For quite some time now, the story about the “pink slime” has been making its away around the online media. For those of you who haven’t seen it, pink slime is the sludge made from ground up animal bits that goes into such appetizing concoctions as Chicken McNuggets and public school lunches. Pink slime is made by grinding up the leftovers after an animal has been slaughtered, pureeing it, and treating it with ammonia to kill bacteria.
News coverage of the pink slime has been so negative that the company that makes it, Beef Products Inc., is now shutting down its factories. A victory for healthy eating, I suppose, although the manufacturer reports that pink slime is 97% lean, so how could anything else be more healthy? I’ll leave the question of whether fat or ammonia is more harmful to your health to a more qualified authority (perhaps a scientist?), but I am quite interested in the moral dimension. Is pink slime any more disgusting than any other processed meat, and is it at all hypocritical for food experts to denounce pink slime as a particular evil?
It seems that there are two things here that could be cause for concern: the grinding up of all the juicy, nasty bits into a usable puree, and the ammonia bath that these fine specimens receive as part of the decontamination process. Where to begin?
Let’s begin with the nasty bits. Marion Nestle, one of the experts cited in the HuffPo article as speaking against pink slime, stated that “If this is acceptable to people, it essentially means it’s OK to eat the kind of stuff we put into pet food …. Culturally we don’t eat byproducts of human food production. It’s not in our culture. Other cultures do. We don’t.”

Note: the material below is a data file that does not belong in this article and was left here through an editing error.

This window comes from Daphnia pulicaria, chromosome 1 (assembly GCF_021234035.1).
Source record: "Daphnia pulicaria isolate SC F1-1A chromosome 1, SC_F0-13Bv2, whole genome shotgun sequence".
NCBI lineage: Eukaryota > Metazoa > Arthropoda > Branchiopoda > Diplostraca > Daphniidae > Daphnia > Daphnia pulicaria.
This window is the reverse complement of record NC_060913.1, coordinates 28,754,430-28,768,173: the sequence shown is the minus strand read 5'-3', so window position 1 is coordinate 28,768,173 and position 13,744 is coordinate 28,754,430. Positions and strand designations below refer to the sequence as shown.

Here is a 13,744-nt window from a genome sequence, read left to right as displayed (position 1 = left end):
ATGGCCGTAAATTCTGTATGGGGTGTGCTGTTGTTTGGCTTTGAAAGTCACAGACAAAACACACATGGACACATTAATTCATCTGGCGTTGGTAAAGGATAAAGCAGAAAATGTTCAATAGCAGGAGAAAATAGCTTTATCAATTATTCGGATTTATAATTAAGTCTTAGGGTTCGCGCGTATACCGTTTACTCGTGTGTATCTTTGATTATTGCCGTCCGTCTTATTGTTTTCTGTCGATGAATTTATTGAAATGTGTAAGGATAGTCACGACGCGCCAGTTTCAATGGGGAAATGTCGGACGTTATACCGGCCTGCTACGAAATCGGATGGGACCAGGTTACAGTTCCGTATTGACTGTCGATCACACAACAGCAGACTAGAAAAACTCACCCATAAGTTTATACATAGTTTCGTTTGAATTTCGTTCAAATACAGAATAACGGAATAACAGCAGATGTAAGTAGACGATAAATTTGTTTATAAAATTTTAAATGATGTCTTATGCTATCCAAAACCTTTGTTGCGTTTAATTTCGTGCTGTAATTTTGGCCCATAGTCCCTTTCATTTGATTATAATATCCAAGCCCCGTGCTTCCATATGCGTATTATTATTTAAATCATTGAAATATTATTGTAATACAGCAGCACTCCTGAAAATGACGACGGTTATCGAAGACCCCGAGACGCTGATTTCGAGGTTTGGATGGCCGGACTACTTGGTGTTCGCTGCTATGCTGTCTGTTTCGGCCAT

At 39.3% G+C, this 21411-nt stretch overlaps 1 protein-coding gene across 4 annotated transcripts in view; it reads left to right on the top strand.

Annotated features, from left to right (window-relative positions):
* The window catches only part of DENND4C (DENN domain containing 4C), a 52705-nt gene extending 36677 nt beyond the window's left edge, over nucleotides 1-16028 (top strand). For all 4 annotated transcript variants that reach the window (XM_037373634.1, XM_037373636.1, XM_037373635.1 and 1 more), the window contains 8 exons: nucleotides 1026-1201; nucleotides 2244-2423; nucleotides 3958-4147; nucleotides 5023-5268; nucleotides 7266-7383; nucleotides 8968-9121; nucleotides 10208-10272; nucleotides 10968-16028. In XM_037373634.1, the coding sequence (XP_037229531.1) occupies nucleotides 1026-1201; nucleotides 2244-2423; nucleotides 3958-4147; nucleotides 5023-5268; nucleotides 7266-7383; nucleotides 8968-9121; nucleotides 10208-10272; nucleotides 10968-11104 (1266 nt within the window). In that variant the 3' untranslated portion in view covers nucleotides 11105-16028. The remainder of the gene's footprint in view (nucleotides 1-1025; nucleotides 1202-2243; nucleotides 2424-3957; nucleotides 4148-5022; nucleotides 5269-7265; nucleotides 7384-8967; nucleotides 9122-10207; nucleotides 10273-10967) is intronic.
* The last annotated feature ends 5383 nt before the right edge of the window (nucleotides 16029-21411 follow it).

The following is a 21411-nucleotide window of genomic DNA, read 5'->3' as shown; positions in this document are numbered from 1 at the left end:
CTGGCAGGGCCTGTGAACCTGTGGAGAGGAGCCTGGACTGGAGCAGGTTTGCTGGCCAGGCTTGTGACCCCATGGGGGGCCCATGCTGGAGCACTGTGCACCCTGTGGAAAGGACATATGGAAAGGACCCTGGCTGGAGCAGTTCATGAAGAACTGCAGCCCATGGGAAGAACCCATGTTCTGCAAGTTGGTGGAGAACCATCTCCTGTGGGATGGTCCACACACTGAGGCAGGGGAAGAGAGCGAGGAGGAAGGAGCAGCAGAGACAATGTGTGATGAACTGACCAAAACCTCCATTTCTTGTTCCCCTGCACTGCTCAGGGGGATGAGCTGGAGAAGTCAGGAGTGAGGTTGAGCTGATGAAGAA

I’ve watched enough episodes of Anthony Bourdain and Andrew Zimmern to know that that is simply not true. What does Nestle think is contained inside a sausage? I’m unclear as to whether Nestle is being ethnocentrist (Westerners don’t eat that crap) or clueless (humans don’t eat that crap). Either way he is wrong, but I’m not clear just how wrong.
On the other hand, everyone who knows how sausages are made knows that they are not made with anything even approaching 97% lean. Pink slime is not necessarily sausage filler, although it is probably used that way sometimes, so I won’t necessarily rule out the possibility that pink slime really is majority lean, but the number of 97% challenges credulity. If the meat is so lean, why wasn’t it taken in the original cut? Either you’ve got some really inefficient slaughtering processes going on, or 97% is an inflated figure. If the figure is accurate, then slaughtering practices ought to be improved. If the figure is inaccurate, then the manufacturer shouldn’t tell lies.
Ok, on to number two: the ammonia bath. I don’t see how this can be healthy, but I also know that it and similar chemical baths are used even on whole animal parts when the animal has been raised in factory farm conditions. This is disgusting, but its not a unique evil. The solution to getting ammonia residue out of people’s diets is not to ban pink slime – the solution is to ban factory farming.
Beef Products Inc. seems to be a particularly unscrupulous company, having secured a specific exemption for itself from the US Department of Agriculture’s food safety authority. But the outrage over its practices seems misguided, both in that people like Dr. Nestle seem never to have eaten a sausage, and because the real problem with the company’s practices – the use of poisonous chemicals to treat meat raised in unsafe conditions – is much more widespread than the factories of a single company.